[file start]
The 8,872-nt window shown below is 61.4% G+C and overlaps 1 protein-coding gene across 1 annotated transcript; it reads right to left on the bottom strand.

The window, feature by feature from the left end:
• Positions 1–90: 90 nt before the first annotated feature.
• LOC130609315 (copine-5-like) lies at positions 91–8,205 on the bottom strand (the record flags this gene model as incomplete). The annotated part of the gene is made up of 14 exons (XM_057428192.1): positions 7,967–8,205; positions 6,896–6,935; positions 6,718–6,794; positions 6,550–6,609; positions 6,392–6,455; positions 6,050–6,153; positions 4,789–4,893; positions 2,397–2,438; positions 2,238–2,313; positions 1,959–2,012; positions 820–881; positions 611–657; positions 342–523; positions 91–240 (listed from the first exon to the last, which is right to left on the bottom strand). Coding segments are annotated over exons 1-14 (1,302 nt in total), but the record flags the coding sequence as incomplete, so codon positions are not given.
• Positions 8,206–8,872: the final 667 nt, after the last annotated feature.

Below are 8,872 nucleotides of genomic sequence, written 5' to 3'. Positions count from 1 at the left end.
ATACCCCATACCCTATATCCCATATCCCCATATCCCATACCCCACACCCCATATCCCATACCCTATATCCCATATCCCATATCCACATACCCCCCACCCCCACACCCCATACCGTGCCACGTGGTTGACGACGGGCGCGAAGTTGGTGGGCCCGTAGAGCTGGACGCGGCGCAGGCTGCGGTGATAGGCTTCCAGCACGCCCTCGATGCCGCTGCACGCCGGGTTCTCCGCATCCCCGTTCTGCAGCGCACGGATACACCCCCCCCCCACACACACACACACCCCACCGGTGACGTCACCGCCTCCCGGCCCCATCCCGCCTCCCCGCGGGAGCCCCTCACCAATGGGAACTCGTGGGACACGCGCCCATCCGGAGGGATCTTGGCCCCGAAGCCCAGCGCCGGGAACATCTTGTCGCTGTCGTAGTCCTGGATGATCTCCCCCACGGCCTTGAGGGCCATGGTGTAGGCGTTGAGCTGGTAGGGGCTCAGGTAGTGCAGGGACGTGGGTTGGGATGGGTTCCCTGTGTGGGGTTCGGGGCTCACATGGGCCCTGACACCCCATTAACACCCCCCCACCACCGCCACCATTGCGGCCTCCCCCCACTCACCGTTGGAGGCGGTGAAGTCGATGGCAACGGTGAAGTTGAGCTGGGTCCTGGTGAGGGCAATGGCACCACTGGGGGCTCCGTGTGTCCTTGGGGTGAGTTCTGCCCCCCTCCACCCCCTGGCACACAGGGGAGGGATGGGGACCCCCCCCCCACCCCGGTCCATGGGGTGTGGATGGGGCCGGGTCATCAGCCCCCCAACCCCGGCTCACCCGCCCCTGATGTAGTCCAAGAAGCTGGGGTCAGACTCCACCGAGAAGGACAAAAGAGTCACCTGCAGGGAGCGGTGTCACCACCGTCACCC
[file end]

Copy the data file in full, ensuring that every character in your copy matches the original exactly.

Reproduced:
The 8,872-nt window shown below is 61.4% G+C and overlaps 1 protein-coding gene across 1 annotated transcript; it reads right to left on the bottom strand.

The window, feature by feature from the left end:
• Positions 1–90: 90 nt before the first annotated feature.
• LOC130609315 (copine-5-like) lies at positions 91–8,205 on the bottom strand (the record flags this gene model as incomplete). The annotated part of the gene is made up of 14 exons (XM_057428192.1): positions 7,967–8,205; positions 6,896–6,935; positions 6,718–6,794; positions 6,550–6,609; positions 6,392–6,455; positions 6,050–6,153; positions 4,789–4,893; positions 2,397–2,438; positions 2,238–2,313; positions 1,959–2,012; positions 820–881; positions 611–657; positions 342–523; positions 91–240 (listed from the first exon to the last, which is right to left on the bottom strand). Coding segments are annotated over exons 1-14 (1,302 nt in total), but the record flags the coding sequence as incomplete, so codon positions are not given.
• Positions 8,206–8,872: the final 667 nt, after the last annotated feature.

Below are 8,872 nucleotides of genomic sequence, written 5' to 3'. Positions count from 1 at the left end.
ATACCCCATACCCTATATCCCATATCCCCATATCCCATACCCCACACCCCATATCCCATACCCTATATCCCATATCCCATATCCACATACCCCCCACCCCCACACCCCATACCGTGCCACGTGGTTGACGACGGGCGCGAAGTTGGTGGGCCCGTAGAGCTGGACGCGGCGCAGGCTGCGGTGATAGGCTTCCAGCACGCCCTCGATGCCGCTGCACGCCGGGTTCTCCGCATCCCCGTTCTGCAGCGCACGGATACACCCCCCCCCCACACACACACACACCCCACCGGTGACGTCACCGCCTCCCGGCCCCATCCCGCCTCCCCGCGGGAGCCCCTCACCAATGGGAACTCGTGGGACACGCGCCCATCCGGAGGGATCTTGGCCCCGAAGCCCAGCGCCGGGAACATCTTGTCGCTGTCGTAGTCCTGGATGATCTCCCCCACGGCCTTGAGGGCCATGGTGTAGGCGTTGAGCTGGTAGGGGCTCAGGTAGTGCAGGGACGTGGGTTGGGATGGGTTCCCTGTGTGGGGTTCGGGGCTCACATGGGCCCTGACACCCCATTAACACCCCCCCACCACCGCCACCATTGCGGCCTCCCCCCACTCACCGTTGGAGGCGGTGAAGTCGATGGCAACGGTGAAGTTGAGCTGGGTCCTGGTGAGGGCAATGGCACCACTGGGGGCTCCGTGTGTCCTTGGGGTGAGTTCTGCCCCCCTCCACCCCCTGGCACACAGGGGAGGGATGGGGACCCCCCCCCCACCCCGGTCCATGGGGTGTGGATGGGGCCGGGTCATCAGCCCCCCAACCCCGGCTCACCCGCCCCTGATGTAGTCCAAGAAGCTGGGGTCAGACTCCACCGAGAAGGACAAAAGAGTCACCTGCAGGGAGCGGTGTCACCACCGTCACCC